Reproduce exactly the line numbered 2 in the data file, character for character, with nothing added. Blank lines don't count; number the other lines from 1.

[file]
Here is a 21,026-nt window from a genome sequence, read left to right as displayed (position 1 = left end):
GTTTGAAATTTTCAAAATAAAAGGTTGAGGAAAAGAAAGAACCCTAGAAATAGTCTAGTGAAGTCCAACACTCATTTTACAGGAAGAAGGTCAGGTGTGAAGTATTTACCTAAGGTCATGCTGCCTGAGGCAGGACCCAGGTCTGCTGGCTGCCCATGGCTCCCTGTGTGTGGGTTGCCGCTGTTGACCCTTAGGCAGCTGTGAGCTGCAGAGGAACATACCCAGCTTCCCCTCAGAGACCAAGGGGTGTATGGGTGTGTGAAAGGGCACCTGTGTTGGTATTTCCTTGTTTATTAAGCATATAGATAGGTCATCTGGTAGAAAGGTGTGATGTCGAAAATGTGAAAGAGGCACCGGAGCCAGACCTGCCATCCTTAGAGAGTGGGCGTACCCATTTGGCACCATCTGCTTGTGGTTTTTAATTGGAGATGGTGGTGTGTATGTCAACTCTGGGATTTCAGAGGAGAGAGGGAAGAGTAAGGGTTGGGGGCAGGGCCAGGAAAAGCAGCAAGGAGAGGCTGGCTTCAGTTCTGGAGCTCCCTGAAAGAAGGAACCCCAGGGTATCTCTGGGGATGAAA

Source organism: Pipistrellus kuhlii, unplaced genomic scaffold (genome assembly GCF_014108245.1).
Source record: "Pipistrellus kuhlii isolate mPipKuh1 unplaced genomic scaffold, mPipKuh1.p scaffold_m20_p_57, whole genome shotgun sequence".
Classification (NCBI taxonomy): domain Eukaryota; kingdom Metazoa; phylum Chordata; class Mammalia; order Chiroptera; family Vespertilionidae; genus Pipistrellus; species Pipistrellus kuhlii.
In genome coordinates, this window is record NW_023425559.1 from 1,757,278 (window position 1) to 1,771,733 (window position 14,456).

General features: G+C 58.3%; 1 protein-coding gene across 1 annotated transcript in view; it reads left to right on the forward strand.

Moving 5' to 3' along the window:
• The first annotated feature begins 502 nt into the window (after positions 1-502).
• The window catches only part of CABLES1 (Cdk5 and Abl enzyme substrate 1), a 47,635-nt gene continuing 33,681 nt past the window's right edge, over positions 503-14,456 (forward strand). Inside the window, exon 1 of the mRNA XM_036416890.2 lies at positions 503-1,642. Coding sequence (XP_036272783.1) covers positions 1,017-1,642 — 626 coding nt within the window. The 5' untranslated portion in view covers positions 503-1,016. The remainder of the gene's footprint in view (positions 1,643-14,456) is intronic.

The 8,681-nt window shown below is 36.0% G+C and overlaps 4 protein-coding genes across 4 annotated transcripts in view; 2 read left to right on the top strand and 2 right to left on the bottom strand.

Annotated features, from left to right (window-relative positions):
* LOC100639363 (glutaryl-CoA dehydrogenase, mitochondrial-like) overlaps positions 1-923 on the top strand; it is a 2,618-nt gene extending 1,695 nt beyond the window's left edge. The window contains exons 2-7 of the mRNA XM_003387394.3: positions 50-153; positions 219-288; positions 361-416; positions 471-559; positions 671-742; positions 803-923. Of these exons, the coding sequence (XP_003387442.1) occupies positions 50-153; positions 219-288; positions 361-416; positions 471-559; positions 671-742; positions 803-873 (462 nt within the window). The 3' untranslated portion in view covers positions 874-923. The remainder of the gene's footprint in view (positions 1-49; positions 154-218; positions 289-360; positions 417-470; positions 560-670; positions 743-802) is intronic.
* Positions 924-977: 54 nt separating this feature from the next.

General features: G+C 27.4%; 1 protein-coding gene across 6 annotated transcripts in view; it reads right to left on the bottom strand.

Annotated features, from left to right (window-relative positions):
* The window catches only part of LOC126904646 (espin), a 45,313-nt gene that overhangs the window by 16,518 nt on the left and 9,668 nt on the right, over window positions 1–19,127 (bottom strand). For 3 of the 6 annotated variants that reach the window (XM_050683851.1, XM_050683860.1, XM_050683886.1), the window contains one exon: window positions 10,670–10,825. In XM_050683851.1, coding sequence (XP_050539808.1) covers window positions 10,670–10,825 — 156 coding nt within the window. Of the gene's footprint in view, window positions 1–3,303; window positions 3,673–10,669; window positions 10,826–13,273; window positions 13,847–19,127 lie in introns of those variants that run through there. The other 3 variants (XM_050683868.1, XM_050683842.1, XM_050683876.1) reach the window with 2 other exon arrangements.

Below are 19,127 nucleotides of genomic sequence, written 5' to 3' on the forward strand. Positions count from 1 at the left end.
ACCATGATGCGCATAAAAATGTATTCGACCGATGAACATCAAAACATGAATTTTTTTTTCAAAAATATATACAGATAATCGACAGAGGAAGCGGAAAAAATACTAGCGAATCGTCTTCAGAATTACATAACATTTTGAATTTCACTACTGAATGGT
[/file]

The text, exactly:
GTTTGAAATTTTCAAAATAAAAGGTTGAGGAAAAGAAAGAACCCTAGAAATAGTCTAGTGAAGTCCAACACTCATTTTACAGGAAGAAGGTCAGGTGTGAAGTATTTACCTAAGGTCATGCTGCCTGAGGCAGGACCCAGGTCTGCTGGCTGCCCATGGCTCCCTGTGTGTGGGTTGCCGCTGTTGACCCTTAGGCAGCTGTGAGCTGCAGAGGAACATACCCAGCTTCCCCTCAGAGACCAAGGGGTGTATGGGTGTGTGAAAGGGCACCTGTGTTGGTATTTCCTTGTTTATTAAGCATATAGATAGGTCATCTGGTAGAAAGGTGTGATGTCGAAAATGTGAAAGAGGCACCGGAGCCAGACCTGCCATCCTTAGAGAGTGGGCGTACCCATTTGGCACCATCTGCTTGTGGTTTTTAATTGGAGATGGTGGTGTGTATGTCAACTCTGGGATTTCAGAGGAGAGAGGGAAGAGTAAGGGTTGGGGGCAGGGCCAGGAAAAGCAGCAAGGAGAGGCTGGCTTCAGTTCTGGAGCTCCCTGAAAGAAGGAACCCCAGGGTATCTCTGGGGATGAAA